Two polls put Gallagher ahead in Áras raceSaturday 22 October 2011 22.12
Two new opinion polls show that Sean Gallagher retains a strong lead over Michael D Higgins in the Presidential election.
Polls due to appear in The Sunday Business Post and Sunday Times newspapers both show Mr Gallagher holding a commanding lead, with Mr Higgins trailing in second place.
Mr Gallagher soared ahead in the polls last week and had become the subject of increased media scrutiny as a result. He also became the focus of some of the other candidates’ criticisms.
However this appears to have had little impact on his appeal to voters.
The Sunday Business Post / Red C poll has Mr Gallagher on 40%, up one point on last week’s figures.
Mr Higgins, meanwhile, polls second at 26%, down one point.
Martin McGuinness polls third with 13%, unchanged on last week, David Norris enjoys a three point rise to 10%, while Gay Mitchell is down two points to 6%.
Dana Rosemary Scallon polls second from bottom at 3%, up one point, while Mary Davis suffers a two point drop to 2%.
The poll was taken between Tuesday and Thursday of last week and asked the opinions of 1,000 voters.
The Sunday Times’ poll, carried out between Sunday and Tuesday by Behaviour and Attitudes, also shows Mr Gallagher with a strong lead over the field.
It places him on 38%, compared to 26% for Mr Higgins
Mr McGuinness again polls third with 17% while Mr Mitchell has the support of 8%. Mr Norris polls 6%, Ms Davis gets 3% while Ms Scallon records 2% support.
The Sunday Times poll also asked about the two referendums which are to be carried out on Thursday as well, and both look likely to be passed.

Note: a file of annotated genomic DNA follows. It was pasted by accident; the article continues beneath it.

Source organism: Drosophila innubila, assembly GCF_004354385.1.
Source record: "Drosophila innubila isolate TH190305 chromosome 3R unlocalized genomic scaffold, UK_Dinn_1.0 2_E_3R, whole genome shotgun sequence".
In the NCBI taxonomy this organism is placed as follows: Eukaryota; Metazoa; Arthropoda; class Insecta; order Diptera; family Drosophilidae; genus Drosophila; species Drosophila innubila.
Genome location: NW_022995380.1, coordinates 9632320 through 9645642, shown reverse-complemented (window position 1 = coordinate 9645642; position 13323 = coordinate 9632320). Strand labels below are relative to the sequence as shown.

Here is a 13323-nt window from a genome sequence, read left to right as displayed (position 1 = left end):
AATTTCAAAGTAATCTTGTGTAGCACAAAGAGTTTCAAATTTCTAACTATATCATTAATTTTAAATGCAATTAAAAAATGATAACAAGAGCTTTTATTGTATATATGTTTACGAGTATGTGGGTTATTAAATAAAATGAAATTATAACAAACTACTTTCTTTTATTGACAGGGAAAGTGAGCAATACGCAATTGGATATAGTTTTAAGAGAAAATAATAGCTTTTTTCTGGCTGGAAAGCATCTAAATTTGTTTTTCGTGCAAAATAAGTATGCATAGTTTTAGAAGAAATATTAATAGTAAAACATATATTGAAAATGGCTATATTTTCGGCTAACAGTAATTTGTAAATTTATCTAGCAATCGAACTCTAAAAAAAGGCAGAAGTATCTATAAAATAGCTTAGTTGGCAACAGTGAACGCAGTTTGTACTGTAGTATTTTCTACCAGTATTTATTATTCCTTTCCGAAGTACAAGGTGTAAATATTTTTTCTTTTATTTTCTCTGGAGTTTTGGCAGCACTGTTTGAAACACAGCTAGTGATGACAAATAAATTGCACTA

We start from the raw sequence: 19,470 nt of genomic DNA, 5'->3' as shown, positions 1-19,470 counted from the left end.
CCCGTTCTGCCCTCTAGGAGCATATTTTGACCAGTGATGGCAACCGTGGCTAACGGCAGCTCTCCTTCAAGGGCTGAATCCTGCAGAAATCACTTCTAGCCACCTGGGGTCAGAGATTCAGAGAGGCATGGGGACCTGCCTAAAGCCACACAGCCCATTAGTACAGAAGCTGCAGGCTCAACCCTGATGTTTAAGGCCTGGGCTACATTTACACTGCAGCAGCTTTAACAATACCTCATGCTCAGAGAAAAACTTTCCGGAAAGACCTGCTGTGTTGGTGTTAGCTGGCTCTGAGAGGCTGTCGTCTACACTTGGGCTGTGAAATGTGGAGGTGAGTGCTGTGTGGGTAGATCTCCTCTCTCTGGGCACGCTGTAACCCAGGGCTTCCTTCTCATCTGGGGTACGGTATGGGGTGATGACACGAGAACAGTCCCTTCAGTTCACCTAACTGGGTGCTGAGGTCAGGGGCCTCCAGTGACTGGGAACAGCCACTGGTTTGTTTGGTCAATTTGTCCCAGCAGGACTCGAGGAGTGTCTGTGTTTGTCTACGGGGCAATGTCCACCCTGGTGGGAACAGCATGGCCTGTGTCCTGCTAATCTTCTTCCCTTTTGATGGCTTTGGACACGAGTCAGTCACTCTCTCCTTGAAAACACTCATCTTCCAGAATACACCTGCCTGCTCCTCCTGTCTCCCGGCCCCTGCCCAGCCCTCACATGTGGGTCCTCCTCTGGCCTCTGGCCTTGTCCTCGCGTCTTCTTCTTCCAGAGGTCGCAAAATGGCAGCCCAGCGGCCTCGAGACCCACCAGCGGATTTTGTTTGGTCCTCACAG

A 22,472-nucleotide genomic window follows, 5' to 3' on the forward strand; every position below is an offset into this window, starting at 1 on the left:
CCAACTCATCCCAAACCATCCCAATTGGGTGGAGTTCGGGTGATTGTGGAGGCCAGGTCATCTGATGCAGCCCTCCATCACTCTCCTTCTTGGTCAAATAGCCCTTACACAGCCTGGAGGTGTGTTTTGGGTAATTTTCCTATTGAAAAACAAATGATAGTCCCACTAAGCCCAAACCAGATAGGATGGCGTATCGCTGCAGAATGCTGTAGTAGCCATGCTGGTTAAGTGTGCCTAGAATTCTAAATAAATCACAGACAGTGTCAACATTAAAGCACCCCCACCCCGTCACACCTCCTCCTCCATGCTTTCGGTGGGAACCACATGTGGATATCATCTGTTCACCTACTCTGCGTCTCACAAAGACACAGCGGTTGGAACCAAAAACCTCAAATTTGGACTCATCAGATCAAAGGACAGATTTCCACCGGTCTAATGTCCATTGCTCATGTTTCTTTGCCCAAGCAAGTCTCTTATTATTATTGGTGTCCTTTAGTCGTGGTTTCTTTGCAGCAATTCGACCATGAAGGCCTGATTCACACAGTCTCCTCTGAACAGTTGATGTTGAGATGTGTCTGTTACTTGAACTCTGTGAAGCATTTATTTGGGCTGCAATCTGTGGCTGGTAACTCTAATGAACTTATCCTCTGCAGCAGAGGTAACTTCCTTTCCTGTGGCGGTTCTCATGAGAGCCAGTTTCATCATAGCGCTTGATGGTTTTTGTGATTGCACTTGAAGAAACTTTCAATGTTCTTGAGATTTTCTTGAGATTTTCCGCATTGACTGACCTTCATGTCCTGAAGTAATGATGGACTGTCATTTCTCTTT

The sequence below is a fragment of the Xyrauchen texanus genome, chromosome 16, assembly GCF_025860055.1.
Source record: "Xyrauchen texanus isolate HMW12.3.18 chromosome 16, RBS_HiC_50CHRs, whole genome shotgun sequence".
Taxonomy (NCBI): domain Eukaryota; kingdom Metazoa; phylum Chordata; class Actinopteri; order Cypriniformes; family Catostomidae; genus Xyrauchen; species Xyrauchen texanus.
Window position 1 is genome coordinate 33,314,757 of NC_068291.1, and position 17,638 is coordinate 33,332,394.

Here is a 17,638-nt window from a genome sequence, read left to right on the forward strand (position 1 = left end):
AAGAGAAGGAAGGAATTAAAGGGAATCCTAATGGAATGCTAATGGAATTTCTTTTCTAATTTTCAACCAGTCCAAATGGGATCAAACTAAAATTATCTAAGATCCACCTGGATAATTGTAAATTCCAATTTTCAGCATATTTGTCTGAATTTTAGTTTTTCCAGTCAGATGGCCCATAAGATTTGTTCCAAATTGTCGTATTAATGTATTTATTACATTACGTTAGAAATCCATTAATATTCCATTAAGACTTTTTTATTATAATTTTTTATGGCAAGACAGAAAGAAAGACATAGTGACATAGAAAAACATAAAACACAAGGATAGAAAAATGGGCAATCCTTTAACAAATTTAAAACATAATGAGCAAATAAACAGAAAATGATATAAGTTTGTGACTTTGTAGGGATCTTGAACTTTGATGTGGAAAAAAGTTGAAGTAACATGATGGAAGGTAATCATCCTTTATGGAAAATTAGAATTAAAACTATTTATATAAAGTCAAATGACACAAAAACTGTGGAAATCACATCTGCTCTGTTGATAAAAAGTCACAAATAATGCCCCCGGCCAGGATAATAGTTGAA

On the judicial pay referendum, 87% said they intended to vote yes; just 8% said they will vote no and 5% are undecided.
On strengthening Oireachtas investigations, 76% are in favour of the amendment, 18% opposed, while 6% are undecided.
Candidates take part in radio debate
All seven candidates took part in a radio debate this afternoon as campaigning in the Presidential election continues over the weekend.
The 80-minute long debate was held in Dublin City University earlier and was broadcast on RTÉ's Radio 1 this afternoon.
Among the issues discussed were the health system, ageism, support for small business and how each candidate would bring value for money to the office.
The candidates were also asked about this week’s job losses at Aviva Insurance and the problems at the Priory Hall apartment block in north Dublin.
Each of the candidates later continued their canvassing in other parts of the country.